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ContinuousWave: Post-Classic Whalers
Ice effects on Whalers, 4 strokes
|Author||Topic: Ice effects on Whalers, 4 strokes|
posted 12-04-2003 01:53 PM ET (US)
Well, I'm still in the water (mainly because the stripers fishing is great), 2003 Montauk 170, Sea Isle City NJ. The recent cold snap has the thin layer of morning ice forming around the boat. I have a few questions about having the boat in the water this time of year. Does thin layers of ice have any effect on the boat hual? What is the concensus on the motor, keep it tilted up or leave it down in the water. I live on the same block as several commercial crabers/conch fishermen, they tilt their engines down into the water during the winter, however they are all using two strokes, I have a four stroke, any suggestions as to the four stroke. The NJ State Police Whaler Twin 175 2 stroke(engines down)and Coast Guard Auxillary Whaler 225 2 stroke (engine up) also dock on my block. The Merc 90 Four Stroke has run great through the cold weather, it's actually holding up better than me, there's just nowhere to hide from the wind on a Montauk. I'll probably stay in for another two weeks or until the bite stops.
posted 12-04-2003 03:51 PM ET (US)
You owners manual may say what to do. Personally I would leave it down so water does not freeze in the lower unit.
Have you had any problems starting your engine in the cold?
posted 12-04-2003 04:50 PM ET (US)
I have not had any problems at all, in fact the engine has started first time every time since I took delivery in April. I did see where it says to leave the key in the on position (but not start) for a few seconds if there is cold starting problems, but I have not had to do that. The boat and Engine have been a perfect combination for me. Running around 4000 RPMs is the most confortable. I do occassionally run wide open around 5400 and some times I simply idle for extended periods of time while fishing in a quick drift situation.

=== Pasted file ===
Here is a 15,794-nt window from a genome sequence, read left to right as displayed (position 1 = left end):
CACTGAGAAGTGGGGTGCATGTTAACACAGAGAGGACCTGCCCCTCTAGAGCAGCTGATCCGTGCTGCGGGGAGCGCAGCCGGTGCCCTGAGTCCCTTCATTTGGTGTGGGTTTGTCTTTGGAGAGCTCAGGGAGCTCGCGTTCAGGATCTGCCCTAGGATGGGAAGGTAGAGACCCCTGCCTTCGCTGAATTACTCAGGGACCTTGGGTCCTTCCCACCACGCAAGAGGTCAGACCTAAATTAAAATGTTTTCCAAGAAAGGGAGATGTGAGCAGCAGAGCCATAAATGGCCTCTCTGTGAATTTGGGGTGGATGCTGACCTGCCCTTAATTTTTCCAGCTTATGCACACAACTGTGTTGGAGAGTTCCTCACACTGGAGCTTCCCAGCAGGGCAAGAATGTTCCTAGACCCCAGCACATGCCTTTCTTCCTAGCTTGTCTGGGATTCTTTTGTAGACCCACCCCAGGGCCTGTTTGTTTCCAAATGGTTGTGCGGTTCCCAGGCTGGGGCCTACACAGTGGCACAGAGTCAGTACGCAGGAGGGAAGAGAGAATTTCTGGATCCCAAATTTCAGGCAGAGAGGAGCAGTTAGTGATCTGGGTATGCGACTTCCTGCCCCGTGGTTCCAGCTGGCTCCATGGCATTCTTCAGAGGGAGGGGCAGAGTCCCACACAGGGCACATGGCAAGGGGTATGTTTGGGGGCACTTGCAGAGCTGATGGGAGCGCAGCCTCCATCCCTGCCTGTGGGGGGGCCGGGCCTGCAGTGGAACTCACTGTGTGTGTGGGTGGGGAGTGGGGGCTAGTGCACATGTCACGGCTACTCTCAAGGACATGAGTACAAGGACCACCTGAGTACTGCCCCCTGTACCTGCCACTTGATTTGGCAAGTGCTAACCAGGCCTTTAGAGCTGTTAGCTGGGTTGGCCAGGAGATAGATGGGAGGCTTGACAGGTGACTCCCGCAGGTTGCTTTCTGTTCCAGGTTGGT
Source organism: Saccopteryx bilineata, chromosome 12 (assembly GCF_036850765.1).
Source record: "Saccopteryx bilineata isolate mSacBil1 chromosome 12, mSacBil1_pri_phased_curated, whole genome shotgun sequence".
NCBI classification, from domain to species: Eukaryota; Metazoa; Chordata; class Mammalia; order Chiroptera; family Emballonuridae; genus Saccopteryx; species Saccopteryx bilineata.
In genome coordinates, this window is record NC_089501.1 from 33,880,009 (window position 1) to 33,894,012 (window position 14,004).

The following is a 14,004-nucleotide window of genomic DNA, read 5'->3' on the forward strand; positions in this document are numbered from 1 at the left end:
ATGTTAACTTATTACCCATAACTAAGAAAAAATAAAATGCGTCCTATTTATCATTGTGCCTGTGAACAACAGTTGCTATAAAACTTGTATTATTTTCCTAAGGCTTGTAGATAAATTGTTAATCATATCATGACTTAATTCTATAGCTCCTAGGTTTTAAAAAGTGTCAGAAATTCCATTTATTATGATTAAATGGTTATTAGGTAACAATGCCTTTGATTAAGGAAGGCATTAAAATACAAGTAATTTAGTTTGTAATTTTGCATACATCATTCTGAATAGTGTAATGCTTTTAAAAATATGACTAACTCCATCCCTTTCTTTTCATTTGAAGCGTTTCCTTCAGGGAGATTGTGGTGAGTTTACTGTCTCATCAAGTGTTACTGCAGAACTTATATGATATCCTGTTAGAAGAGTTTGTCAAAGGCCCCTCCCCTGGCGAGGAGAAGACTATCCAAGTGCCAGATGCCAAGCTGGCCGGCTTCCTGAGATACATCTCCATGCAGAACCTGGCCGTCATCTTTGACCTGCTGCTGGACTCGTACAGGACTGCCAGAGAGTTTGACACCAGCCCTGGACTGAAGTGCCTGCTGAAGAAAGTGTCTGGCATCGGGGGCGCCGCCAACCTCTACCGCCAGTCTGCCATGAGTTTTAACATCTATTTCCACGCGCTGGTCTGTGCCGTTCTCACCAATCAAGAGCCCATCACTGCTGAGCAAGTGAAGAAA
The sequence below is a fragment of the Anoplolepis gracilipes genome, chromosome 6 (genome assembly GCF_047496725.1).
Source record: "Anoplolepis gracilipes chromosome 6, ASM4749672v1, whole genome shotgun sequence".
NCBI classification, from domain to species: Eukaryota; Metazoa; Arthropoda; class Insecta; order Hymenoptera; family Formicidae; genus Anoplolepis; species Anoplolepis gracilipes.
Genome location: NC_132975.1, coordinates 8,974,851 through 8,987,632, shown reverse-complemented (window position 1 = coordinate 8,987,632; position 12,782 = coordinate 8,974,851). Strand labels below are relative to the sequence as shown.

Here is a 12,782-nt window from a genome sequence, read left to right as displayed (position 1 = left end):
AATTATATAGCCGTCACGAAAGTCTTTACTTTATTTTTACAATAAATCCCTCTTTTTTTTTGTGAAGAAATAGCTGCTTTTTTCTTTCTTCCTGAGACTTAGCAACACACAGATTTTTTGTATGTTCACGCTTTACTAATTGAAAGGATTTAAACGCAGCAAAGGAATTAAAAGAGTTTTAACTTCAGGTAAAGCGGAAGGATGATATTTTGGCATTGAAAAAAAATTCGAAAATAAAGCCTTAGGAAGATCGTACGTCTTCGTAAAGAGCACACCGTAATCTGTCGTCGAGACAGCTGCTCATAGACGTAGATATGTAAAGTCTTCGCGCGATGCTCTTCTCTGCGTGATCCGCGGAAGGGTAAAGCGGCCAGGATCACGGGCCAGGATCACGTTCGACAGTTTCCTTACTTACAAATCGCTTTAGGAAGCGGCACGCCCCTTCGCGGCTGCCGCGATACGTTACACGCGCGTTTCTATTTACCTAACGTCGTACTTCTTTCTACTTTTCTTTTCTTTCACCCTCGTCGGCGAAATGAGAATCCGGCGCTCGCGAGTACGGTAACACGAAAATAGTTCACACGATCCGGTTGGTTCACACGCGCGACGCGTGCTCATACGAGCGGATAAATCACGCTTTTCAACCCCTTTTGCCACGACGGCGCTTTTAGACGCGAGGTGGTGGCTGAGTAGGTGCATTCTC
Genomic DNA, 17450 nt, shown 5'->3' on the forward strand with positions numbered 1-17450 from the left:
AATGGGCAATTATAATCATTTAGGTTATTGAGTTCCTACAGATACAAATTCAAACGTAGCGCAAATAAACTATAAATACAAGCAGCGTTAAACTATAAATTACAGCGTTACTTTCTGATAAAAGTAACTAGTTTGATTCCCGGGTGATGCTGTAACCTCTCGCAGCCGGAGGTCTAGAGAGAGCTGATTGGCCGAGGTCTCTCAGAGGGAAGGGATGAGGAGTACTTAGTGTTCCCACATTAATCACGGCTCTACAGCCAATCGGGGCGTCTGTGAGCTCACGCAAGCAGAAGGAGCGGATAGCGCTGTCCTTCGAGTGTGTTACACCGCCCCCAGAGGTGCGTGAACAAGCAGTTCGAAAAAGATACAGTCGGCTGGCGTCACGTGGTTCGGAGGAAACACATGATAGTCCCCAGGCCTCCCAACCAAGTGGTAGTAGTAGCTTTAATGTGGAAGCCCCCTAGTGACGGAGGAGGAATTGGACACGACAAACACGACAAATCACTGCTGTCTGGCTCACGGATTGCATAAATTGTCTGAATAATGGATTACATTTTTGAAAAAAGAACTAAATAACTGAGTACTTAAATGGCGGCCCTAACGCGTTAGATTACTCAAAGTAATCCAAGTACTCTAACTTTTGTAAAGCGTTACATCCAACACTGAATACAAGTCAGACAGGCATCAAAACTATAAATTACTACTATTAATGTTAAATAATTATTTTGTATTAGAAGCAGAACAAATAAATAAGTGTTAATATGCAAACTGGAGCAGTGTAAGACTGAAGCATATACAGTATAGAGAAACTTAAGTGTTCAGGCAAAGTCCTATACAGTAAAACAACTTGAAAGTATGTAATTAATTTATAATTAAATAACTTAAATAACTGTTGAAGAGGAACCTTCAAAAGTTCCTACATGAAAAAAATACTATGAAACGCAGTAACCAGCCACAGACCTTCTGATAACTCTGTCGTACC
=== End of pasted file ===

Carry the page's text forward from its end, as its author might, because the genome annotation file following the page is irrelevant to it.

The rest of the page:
Thanks for the input, I'll check the manual. As the old saying goes "when all else fails try reading the manual".
posted 12-04-2003 07:55 PM ET (US)
If you left the motor up, it might be possible to get a chunk of ice frozen on the water pump impeller.
posted 12-05-2003 08:58 AM ET (US)
"there's just nowhere to hide from the wind on a Montauk." Can you say Carhartts, turtle and Grundens?
We used a 13' whaler as an ice breaker at our marina. At times the ice was thick enough to support the entire boat It was amazing how much punishment that boat took. So, I don't think occasional thin ice is of much concern. I would keep the motor down as it prevents water from accumulating/freezing inside the lower unit.
posted 12-05-2003 12:10 PM ET (US)
I haven't been in cold weather for a few years so take my opinion with a grain of salt...
I would do as the others suggested and leave the motor down. However, I would also not flush the motor with fresh water until after I take it out (if this is part of your routine maintenance). You will get a few extra degrees of protection by leaving the salt water in the block as opposed to the fresh water. The accumulation of salt should not hurt your motor as outboards were run this way for decades.
posted 12-11-2003 11:53 AM ET (US)
Thanks for the advise gang. Engine is down, no more flushing when frozen, Underarmor and Grundens just hit the Christmas list. Love the Icebreaker Story.
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